Seven Surprising Uses for Hemp
There’s nothing worse than being misunderstood. Especially when you’ve been around forever, you’re nutritious and delicious to eat, and you’re an environmentally-friendly alternative to some of the major pollutants threatening the planet.
USHERING IN A NEW AGE OF HEMP
The differences between hemp and it’s THC-containing cousin marijuana are now becoming more widely understood. At the end of 2018 the Australia New Zealand Food Standards Code was changed to include hemp as a legal food product. 12 months on, Kiwis now have an ever-increasing variety of products containing nutritious hemp ingredients.
Hemp is in fact an extremely versatile and fast-growing plant and there are countless ways it is quickly becoming part of everyday life in Aotearoa. Here are seven uses of hemp.
1. BETTER PLASTIC
The number of times we come into contact with plastic every single day is almost impossible to count, and even though we may only use each item for a few minutes, they can take centuries to decompose, polluting our land and oceans in the process. Hemp plastic can be made from a natural substance called cellulose, which is found in the plant. Because hemp plastics are also free from chemicals such BPA and petroleum, they are easier and cleaner to recycle.
2. SUSTAINABLE PAPER
Deforestation is one of today’s significant environmental issues, but at the same time demand for wood products keeps increasing globally with pulp and paper processing contributing to industrial pollution. While hemp paper made from pulp obtained from industrial hemp fibres isn’t a new concept, it’s certainly a sustainable one. Hemp grows far more quickly than trees, and hemp paper doesn’t need to be bleached with toxic chemicals, is more durable and doesn’t yellow with age.
3. NEXT-GEN BEAUTY
In an age when everyone is time poor, one-stop products are in high demand. Thanks to a high vitamin content, and being rich in Omega 3 and 6 fatty acids, hemp seed oil is used frequently in anti-ageing products.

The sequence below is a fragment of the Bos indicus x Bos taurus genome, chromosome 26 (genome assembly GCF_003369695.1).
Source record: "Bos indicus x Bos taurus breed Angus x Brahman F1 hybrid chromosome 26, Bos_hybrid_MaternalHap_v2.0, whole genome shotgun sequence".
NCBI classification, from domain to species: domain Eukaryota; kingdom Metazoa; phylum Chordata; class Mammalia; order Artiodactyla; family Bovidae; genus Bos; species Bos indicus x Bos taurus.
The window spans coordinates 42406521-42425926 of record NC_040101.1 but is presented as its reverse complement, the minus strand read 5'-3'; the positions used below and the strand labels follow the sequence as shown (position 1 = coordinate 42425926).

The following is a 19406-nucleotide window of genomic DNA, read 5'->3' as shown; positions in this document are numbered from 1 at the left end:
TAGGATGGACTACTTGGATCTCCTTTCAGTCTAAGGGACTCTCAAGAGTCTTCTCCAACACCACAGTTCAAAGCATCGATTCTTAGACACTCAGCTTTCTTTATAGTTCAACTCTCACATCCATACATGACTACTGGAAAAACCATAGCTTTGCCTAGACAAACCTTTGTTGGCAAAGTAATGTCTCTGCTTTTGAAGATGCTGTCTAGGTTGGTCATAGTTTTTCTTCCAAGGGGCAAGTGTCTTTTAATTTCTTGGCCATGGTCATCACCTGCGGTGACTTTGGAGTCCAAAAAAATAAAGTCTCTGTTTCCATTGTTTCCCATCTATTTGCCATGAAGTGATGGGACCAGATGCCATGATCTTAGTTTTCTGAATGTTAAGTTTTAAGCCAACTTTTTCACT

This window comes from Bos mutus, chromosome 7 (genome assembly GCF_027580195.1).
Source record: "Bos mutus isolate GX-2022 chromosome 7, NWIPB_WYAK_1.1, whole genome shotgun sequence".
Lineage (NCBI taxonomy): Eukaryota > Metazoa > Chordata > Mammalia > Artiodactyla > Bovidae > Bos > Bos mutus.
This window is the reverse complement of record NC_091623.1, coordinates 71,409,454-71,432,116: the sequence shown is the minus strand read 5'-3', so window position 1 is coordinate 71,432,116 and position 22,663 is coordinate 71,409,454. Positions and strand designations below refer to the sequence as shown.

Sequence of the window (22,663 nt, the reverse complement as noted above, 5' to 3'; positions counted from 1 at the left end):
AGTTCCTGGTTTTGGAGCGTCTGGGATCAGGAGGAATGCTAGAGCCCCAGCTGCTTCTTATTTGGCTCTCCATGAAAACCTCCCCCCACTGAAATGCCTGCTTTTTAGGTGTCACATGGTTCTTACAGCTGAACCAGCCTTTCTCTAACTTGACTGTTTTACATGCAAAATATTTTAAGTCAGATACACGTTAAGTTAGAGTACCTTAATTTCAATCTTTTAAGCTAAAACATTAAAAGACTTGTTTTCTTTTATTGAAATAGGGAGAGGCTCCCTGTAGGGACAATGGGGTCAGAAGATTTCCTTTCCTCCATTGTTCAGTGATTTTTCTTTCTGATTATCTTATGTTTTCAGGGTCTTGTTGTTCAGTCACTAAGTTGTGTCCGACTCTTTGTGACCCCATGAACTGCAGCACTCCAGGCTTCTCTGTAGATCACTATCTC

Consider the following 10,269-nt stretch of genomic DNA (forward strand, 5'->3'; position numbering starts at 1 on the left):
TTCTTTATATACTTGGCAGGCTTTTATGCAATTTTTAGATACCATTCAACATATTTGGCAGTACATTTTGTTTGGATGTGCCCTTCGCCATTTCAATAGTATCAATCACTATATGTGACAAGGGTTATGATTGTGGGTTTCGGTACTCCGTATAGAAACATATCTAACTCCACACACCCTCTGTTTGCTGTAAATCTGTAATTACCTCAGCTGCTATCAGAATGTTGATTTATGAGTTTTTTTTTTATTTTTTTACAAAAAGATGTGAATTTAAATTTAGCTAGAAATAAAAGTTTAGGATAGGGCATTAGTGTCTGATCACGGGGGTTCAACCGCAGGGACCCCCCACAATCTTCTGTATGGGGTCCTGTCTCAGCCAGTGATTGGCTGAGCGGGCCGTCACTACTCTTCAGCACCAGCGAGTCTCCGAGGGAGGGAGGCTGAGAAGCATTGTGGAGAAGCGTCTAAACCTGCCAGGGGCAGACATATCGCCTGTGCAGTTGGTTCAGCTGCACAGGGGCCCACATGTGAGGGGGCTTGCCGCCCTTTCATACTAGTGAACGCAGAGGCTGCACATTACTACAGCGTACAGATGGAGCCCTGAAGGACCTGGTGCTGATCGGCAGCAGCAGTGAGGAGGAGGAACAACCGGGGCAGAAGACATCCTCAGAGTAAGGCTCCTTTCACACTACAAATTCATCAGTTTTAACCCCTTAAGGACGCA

4. ENERGY-EFFICIENT HOMES
Hemp was used in building materials way back in Ancient Rome, and now it has become popular again as a sustainable and environmentally-friendly building product. Hemp fibres can be mixed with lime to create hemcrete – a natural, light concrete that retains thermal mass, and is now used frequently for insulation.
5. ECO-FRIENDLY CLOTHES
Move over cotton – hemp fabric is the new trending textile. Hemp fabric is more porous than cotton, allowing skin to breathe. It also softens with age and is more durable than cotton, making it ideal for basics such as t-shirts and jeans. Compared with cotton, hemp needs far less water to grow, and requires fewer pesticides or fertilisers.
6. BIO FUEL
Hemp can provide two types of fuel: hemp biodiesel (made from the oil of the hemp seed), and hemp ethanol/methanol (made from the fermented stalk). It is considered one of the most cost-efficient and environmentally-friendly fuel crops because it is renewable, safe to store and handle, and is clean-burning.
Hemp seeds are a rich source of nutrients and, not surprisingly, are becoming increasingly popular with those wanting less meat in their diet. Rich in healthy fats and essential fatty acids, they are also a great protein source and are packed with vitamins and minerals. Their pleasantly nutty taste makes them a great addition to a variety of foods. Bean Supreme’s healthy Hemp Burger includes green peas, spinach, kale and hemp seeds for an all-round burst of goodness – it’s no wonder this burger has a maximum 5 Health Star rating!
For an easy way to start making hemp part of your diet, try out this delicious recipe for hemp wraps.